The saving grace for all of the years of distilling experience and especially the machinery is that it was taken with them from the closing distilleries to the final destination, the Diamond Distillery which is still operating thankfully.
El Dorado as well as some other great rum brands have released some single still rums that showcase a snapshot of how rum was enjoyed before blending and showcase a style of rum being made all those years ago. These stills as mentioned above have some serious pedigree and historical claims that make them incredibly unique and interesting.
Nowadays you will probably know of El Dorado as the Guyanese rum of choice. A rum blended from several types of still that just don’t exist anymore.
“This isn’t a museum; these are all working machines and have been saved, thanks partly to DDL which recognised Guyana’s extraordinary wealth of distilling equipment but also by the blenders who needed a diverse range of marks,” Dave Broom writes in his book ‘Rum: The Manual’.
El Dorado boasts some Single Still releases including the Versailles and Enmore. The El Dorado Single Still Enmore Rum is produced from the original EHP Wooden Continuous Coffey Still, first constructed at the Enmore Estate in 1880. This still was named after the original owner of the Enmore Sugar Plantation Edward Henry Porter, and was based on the original design of its inventor, Irishman Aeneas Coffey.
With the closure of the estate in 2000, this still was moved to Diamond Estate. It is the last surviving wooden still operating in the world today. The El Dorado Single Still Enmore Rum was laid down in oak barrels for 12 years. The El Dorado Single Still Port Mourant Rum is produced from the Double Wooden Pot Still which is the only one of its kind in use today. Constructed in 1732 on the Port Mourant Estate, this still was later moved to the Uitvlugt Estate and then to Diamond Estate in 2000.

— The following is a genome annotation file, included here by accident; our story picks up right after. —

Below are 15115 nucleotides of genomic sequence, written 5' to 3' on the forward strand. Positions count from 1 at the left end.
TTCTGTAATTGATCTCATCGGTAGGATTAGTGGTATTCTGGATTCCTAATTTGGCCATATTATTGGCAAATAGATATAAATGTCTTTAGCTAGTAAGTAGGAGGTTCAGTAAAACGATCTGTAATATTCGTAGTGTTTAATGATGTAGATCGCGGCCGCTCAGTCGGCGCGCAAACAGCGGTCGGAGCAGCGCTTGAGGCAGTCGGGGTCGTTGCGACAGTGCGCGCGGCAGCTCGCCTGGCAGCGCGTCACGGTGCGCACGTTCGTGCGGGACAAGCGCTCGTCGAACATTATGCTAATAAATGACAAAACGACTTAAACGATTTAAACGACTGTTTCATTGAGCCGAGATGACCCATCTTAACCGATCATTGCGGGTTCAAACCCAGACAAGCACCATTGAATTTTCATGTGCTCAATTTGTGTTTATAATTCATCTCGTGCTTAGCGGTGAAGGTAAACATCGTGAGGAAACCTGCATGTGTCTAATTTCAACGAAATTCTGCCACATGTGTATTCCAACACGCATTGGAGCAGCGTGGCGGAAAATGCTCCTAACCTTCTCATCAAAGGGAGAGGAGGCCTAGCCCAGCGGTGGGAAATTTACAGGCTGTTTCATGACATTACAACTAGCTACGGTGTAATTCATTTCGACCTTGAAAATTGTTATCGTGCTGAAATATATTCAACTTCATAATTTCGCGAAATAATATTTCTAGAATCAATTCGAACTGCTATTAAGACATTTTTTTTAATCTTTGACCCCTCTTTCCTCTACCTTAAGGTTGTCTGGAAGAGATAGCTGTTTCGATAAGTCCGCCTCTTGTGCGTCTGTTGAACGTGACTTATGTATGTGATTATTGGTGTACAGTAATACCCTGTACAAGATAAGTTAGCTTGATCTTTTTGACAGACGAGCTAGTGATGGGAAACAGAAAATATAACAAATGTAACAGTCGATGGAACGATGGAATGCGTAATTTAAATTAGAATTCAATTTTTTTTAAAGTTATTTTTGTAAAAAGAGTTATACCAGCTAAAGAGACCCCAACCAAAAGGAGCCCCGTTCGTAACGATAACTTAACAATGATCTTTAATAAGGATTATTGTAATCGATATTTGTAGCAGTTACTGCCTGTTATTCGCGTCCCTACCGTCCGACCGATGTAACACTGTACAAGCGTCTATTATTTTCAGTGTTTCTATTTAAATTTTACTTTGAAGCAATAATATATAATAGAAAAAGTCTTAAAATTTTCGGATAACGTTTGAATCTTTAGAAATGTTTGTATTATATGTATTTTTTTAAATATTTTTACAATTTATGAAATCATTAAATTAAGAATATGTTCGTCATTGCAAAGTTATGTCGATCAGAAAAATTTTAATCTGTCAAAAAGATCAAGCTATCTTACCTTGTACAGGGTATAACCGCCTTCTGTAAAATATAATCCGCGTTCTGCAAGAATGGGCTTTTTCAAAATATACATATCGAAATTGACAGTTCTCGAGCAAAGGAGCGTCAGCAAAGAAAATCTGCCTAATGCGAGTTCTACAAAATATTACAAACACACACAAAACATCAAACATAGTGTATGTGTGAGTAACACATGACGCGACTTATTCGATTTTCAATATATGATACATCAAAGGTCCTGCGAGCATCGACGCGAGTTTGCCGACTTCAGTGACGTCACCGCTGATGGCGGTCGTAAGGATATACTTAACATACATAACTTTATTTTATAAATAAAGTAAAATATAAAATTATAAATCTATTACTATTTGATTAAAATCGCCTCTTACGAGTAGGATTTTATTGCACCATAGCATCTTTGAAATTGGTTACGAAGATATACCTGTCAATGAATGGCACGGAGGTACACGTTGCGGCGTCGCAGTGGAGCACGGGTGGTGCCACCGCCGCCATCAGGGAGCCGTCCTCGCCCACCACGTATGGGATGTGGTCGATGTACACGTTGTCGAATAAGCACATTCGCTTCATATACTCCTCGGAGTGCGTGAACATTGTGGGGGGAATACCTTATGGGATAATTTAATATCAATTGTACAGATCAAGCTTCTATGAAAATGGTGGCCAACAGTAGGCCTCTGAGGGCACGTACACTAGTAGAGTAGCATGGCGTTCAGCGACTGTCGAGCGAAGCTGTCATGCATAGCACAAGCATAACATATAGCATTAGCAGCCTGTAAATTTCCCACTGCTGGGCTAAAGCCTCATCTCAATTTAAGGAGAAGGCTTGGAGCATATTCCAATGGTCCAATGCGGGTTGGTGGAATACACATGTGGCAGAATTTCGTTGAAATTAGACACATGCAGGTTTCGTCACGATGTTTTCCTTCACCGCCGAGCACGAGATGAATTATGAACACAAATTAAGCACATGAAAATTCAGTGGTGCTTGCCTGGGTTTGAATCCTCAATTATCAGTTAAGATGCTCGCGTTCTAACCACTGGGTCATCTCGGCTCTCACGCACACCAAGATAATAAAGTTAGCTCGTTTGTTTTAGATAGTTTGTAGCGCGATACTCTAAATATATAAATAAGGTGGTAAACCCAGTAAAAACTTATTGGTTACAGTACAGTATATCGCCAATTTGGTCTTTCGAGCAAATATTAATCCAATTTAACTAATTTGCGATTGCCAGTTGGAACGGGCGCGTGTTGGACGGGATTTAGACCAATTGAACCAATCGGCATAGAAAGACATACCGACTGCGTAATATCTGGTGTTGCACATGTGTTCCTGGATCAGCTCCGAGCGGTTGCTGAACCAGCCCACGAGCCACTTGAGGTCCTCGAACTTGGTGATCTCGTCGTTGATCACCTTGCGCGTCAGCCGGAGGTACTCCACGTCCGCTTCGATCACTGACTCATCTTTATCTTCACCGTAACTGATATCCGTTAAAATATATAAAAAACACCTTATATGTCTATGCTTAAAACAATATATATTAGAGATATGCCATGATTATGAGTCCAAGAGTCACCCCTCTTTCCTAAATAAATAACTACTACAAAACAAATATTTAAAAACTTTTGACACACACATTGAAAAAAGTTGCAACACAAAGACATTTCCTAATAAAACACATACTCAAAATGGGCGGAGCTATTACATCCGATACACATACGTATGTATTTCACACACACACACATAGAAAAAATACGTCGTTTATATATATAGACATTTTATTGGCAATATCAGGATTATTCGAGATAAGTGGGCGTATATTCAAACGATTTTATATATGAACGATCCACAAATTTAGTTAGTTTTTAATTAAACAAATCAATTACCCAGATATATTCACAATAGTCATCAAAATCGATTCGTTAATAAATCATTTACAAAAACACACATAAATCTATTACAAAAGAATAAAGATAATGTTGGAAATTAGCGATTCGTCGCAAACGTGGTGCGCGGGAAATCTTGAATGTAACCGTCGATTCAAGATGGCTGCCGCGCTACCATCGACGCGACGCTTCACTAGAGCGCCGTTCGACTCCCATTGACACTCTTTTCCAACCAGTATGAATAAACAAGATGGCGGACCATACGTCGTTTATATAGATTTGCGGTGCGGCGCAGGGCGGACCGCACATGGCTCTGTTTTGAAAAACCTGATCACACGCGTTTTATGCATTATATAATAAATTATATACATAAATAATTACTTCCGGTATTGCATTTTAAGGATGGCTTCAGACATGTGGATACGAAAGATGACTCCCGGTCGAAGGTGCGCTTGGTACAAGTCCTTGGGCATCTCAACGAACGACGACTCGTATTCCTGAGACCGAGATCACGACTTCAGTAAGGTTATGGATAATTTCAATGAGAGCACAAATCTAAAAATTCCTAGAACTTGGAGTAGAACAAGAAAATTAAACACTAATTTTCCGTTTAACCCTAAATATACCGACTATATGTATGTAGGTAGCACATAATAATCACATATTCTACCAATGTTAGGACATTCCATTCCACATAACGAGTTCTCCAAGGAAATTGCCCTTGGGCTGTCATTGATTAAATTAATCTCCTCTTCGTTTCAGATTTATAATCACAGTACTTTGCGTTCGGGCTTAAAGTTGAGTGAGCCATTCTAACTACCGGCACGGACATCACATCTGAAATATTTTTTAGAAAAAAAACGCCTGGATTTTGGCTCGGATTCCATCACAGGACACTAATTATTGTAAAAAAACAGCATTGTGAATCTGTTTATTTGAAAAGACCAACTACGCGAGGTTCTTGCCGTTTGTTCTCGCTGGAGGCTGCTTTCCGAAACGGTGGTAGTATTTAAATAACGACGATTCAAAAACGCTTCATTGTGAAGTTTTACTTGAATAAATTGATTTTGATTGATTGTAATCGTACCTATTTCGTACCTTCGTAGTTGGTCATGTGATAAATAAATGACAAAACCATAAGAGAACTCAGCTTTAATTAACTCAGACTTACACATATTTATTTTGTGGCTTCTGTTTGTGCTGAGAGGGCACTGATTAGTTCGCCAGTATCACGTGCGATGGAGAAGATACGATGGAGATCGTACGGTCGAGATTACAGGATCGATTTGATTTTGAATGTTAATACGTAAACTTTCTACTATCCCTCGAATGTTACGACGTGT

The ability to taste these individual styles of rum is something pretty special. We as bartenders study the past to understand more of the future of spirits. It’s good that we can bring some of that history of rum into the present for our guests.
Knickerbocker 60ml Bacardi 8 15ml curacao 30ml lime juice 15ml raspberry syrup Shaken and fine strained into a coupette. Lemon zest garnish Jerry Thomas’s How to Mix Drinks 1882 Adapted by Jonothan Carr
Rum Manhattan 60ml Appleton Estate 12 20ml sweet vermouth 2 dash aromatic bitters 2 dash orange bitters Stirred down, served up Orange zest garnish Ben Hickey / The Roosevelt
Skinsy Old Fashioned Diplomatico Reserva Familia Banana skin oleo* Chocolate bitters Stirred down, served over chipped ice wiht a banana chip garnish Sai Merchant
Cuban Payphone 45ml white rum 15ml dry sherry 30ml lemon juice 15ml sugar syrup 2 dash orange bitters Shake and strain into coupe. Garnish with a lemon twist Dre Walters / Old Mate's Place